William Donald Schaefer sang Baltimore's praises loudly, so it's only fitting that a new musical should be singing his.
The title of "Do It Now!" — music by Baltimore Symphony Orchestra member Jonathan Jensen, book by Baltimore-born playwright Rich Espey — comes from Schaefer's signature phrase during his 1971-1987 tenure as mayor of the city.
The musical, which gets a public reading Sunday at
, remains a work in progress, but the focus on Schaefer's Baltimore career is firmly settled.
"Being mayor was what Schaefer loved the most," Espey said. "He wasn't as effective as governor." Added Jensen: "After he left Baltimore for Annapolis, the less attractive aspects of his personality took over. So the musical ends as Schaefer decides to run for governor."
"I was 5 when he was first elected mayor and 20 when he was elected governor," Espey said. "When I went to college in Philadelphia and told people I was from Baltimore, it was the first time I realized the perception of the city was not positive."
"Do It Now!" focuses primarily on how Schaefer set about reversing that image.
"As crazy as he could be, he really meant it when he said Baltimore is a great city, at a time when no one else was saying that," Jensen said. "Even if he didn't turn everything around, he changed people's perception."
The musical does not cover just the legendary moments of Schaefer's mayoral term, such as the indelible dip in the seal pool of the National Aquarium.
"Another interesting aspect of the Schaefer story is his longtime relationship with Hilda Mae Snoops, which was largely private and doesn't fit into the pattern of a traditional musical comedy love story," said Jensen, 59, a bassist in the BSO since 1983. "We've had to use some dramatic license there."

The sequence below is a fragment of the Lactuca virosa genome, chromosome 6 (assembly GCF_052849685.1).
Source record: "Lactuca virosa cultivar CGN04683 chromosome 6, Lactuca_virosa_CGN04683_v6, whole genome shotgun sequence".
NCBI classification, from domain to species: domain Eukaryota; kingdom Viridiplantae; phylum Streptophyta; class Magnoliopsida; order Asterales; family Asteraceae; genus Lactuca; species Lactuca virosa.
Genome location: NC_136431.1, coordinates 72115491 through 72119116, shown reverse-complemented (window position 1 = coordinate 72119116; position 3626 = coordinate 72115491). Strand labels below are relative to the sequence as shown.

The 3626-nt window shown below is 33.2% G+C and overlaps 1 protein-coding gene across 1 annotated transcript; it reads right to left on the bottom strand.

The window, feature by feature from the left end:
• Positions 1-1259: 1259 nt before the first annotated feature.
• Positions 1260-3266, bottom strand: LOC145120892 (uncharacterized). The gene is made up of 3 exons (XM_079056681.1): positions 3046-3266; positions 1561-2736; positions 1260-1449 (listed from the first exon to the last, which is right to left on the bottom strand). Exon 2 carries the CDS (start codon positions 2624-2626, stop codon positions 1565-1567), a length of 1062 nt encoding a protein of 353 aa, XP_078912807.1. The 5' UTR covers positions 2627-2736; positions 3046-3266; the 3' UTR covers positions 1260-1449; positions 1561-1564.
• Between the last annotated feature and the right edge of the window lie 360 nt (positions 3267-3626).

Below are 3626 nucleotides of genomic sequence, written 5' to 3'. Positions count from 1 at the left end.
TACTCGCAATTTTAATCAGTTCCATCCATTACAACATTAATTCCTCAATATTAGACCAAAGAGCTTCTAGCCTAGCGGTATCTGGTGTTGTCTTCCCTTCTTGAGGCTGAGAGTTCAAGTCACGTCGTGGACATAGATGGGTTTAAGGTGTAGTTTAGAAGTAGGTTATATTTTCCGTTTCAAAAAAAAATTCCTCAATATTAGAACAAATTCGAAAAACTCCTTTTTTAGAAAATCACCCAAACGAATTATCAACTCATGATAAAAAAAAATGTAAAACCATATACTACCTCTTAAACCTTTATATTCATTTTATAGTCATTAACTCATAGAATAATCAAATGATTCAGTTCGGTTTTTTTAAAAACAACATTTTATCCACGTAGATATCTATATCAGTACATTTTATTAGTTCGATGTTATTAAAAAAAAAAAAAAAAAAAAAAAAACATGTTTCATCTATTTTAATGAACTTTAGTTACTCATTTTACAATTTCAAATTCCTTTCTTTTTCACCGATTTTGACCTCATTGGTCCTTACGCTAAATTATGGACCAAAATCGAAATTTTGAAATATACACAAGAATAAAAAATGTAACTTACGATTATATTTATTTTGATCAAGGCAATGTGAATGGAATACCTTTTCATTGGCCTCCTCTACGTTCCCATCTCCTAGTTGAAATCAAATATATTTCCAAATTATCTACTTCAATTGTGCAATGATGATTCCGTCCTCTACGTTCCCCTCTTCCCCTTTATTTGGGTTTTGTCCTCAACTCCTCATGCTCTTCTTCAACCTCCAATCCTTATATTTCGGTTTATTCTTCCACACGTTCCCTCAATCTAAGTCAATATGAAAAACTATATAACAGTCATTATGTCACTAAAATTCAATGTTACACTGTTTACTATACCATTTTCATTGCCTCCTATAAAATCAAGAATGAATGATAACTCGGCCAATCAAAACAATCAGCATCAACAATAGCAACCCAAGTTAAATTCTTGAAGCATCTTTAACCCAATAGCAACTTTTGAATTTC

Although Jensen and Schaefer did a lot of research and talked to a lot of people about Schaefer, they never got to the heart of the Snoops matter.
"People said very little about Hilda Mae," Espey said. "I've inferred that they just didn't know enough about it. Schaefer was a complex man who had an amazing drive and was singularly focused. There is still a lot to figure out."
Besides Snoops, there seems to have been only one other woman in Schaefer's personal life.
"His closest relationship was with his mother," Espey said. "She rode him pretty hard. I didn't want to go the psychiatric route in the musical, but the same actress plays his mother and Hilda Mae, which, hopefully, says a lot."
Jensen hopes his score will say a lot, too, about the characters.
"Most of the songs are pretty traditional, with a 1950s Broadway sound," Jensen said. "There's also a 1920s tango and a girl-group, doo-wop sound for Schaefer's 'girls,'" which is what he called his devoted group of female aides.
Jensen started writing the songs — words and music — shortly after Schaefer's death in 2011 and before he had any idea who might write a book for the musical.
It was local playwright James Magruder who suggested Espey.
"Rich was the right person at the right time," Jensen said. "I felt like all of this was waiting to happen. I hope it all falls into place."